Since then I’ve been working transcribing and annotating. Now that’s what I call exciting! I’ve got a little crew of people who come to my house to help with typing and translating. But next week I’ll need to spend the whole time in Wioi trying to get consensus on orthographic conventions, and working on the lexical database. As well as making more recordings.

I’m painfully aware that I only really have a few weeks left here and I want to make the most of them.

Sunday, June 18, 2006


I can’t seem to get away from the porky theme of this blog. My Toratán word for the day is awun: the sound a wild pig makes when it smells a human.

The pigs in the photo used to belong to my landlord Rudy. They lived in his yard in Manado, which backs onto the Malalayang river. During some floods a couple of months ago the river rose up, washed away the wall and one of the pigs headed downstream into Manado Bay, never to be seen again. Rudy managed to save the other pig, but because its pen was wrecked he sent it to the slaughterhouse.
And on that cheery note...

Wednesday, June 14, 2006

Porky goodness 3

The smoking went quite well, I think. Basically I cooked the pork on the same kind of coconut shell fire that would be used for sate, but tried to keep the temperature down and the smoke up. And trapped the smoke by putting an upside down wok on top. I cooked two batches, for about 2 hours each. And I ended up with lumps of rather tasty smoked pork. I ate quite a lot of it yesterday and it hasn’t killed me. Actually, it is well-cooked right to the middle, so I’m not too worried about that.


My Toratán word for the day is matuhou. It means roughly ‘wake up in an unexpected place’. For example, of a child who went to sleep in one place, was carried while sleeping, and woke up in a different place.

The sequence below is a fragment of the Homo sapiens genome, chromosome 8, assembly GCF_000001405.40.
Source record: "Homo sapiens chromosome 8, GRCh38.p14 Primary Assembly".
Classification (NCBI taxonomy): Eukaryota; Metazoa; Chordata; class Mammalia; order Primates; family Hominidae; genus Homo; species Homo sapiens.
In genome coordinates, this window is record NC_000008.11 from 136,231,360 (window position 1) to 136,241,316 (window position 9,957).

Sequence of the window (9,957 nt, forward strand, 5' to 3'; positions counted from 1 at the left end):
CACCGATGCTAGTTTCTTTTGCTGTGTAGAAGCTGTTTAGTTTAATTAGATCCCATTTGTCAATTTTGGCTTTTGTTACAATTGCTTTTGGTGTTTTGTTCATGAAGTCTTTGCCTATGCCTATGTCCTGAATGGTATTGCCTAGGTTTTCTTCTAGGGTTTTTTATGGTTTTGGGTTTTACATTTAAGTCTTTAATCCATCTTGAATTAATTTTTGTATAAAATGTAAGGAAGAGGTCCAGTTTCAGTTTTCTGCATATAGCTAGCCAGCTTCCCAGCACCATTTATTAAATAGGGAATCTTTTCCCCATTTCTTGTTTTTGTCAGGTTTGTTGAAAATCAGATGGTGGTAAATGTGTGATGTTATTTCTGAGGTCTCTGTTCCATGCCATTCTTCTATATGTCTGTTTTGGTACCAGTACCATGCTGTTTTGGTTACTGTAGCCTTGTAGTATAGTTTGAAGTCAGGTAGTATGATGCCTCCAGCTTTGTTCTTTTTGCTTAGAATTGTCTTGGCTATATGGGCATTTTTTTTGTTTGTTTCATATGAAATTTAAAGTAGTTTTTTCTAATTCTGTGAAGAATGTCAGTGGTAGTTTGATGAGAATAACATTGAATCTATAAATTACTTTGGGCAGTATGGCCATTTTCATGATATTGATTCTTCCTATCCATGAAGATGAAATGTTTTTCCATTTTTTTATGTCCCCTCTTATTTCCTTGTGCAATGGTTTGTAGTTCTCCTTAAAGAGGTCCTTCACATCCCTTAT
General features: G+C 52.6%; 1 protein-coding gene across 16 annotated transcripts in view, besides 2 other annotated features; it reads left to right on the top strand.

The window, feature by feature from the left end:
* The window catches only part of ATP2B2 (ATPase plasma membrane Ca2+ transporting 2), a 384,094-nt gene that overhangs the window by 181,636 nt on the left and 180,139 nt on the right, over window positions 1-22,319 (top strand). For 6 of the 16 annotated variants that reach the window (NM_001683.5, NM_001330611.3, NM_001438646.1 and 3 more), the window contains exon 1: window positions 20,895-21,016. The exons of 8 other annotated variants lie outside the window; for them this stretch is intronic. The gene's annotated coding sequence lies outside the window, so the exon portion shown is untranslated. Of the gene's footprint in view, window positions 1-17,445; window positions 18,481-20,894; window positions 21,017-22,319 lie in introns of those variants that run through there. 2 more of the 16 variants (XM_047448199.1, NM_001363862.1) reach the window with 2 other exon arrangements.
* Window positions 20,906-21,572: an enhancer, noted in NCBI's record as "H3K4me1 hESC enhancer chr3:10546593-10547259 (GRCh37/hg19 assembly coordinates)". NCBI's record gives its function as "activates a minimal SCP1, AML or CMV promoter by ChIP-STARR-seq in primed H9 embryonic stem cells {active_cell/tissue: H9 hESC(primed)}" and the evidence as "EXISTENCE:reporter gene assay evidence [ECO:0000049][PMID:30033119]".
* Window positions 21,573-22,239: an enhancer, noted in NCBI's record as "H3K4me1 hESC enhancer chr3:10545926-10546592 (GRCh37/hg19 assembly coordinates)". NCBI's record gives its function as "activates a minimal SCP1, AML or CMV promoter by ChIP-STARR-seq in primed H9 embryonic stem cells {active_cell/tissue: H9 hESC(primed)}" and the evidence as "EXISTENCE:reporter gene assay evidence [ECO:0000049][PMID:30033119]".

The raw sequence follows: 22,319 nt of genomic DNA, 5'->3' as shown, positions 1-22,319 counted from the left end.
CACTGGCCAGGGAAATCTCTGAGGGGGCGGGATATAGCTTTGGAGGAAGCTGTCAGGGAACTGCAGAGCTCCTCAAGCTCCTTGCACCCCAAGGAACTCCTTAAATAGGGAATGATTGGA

In other news, I am somewhat baffled by this story, which says that future = forward and past = back has been claimed to be a cognitive universal, but that one (and only one) language, Aymara has been found to show that this is not the case:
Until now, all the studied cultures and languages of the world – from European and Polynesian to Chinese, Japanese, Bantu and so on – have not only characterized time with properties of space, but also have all mapped the future as if it were in front of ego and the past in back. The Aymara case is the first documented to depart from the standard model," said Nunez.
Well, perhaps Nunez and Sweetser have been misrepresented in the story (which is not at all unlikely). Or maybe the cognitive science people haven’t been looking very hard (I confess I am not up to speed on the cog sci literature, because I am not only a Bad Linguist, but also an Awful Person). But I have to point out that Makassarese and the other South Sulawesi languages also refer to the past as in front of ego and so forth —
minggu ri olo <week PREP front> ‘last week’, minggu ri boko <week PREP back> ‘next week’. And while I haven’t really looked into this, I get the impression that this is not that unusual in Austronesian languages. I’ve been told that Sasak does it the same way, for instance, and there are traces of a past = front viewpoint in Malay as well.

Anyway, I have downloaded the actual paper, and I shall read it and see what the claim really is.

Monday, June 12, 2006

Porky goodness 2

So the pork has spent 4 days in the fridge with salt and palm sugar on it, and I think that is probably long enough. I was worried that it would smell bad, but actually it smells fine. I gave it a wash (in rainwater, given the absence of town water at the moment), and I’ll let it dry for a while as recommended. Meanwhile I’ll venture out into the rain to find the coconut shells and clove wood for smoking.
This will give me a break from preparing recordings for transcription and analysis which is starting to get little dull. I have video of quite a long and interesting discussion about wedding customs, but unfortunately the radio lapel mic feeding to the video camera wasn’t working, so I have had to use my backup recording for the audio. This was recorded with a little t-mic sitting on a table, and features a lot of chicken noise.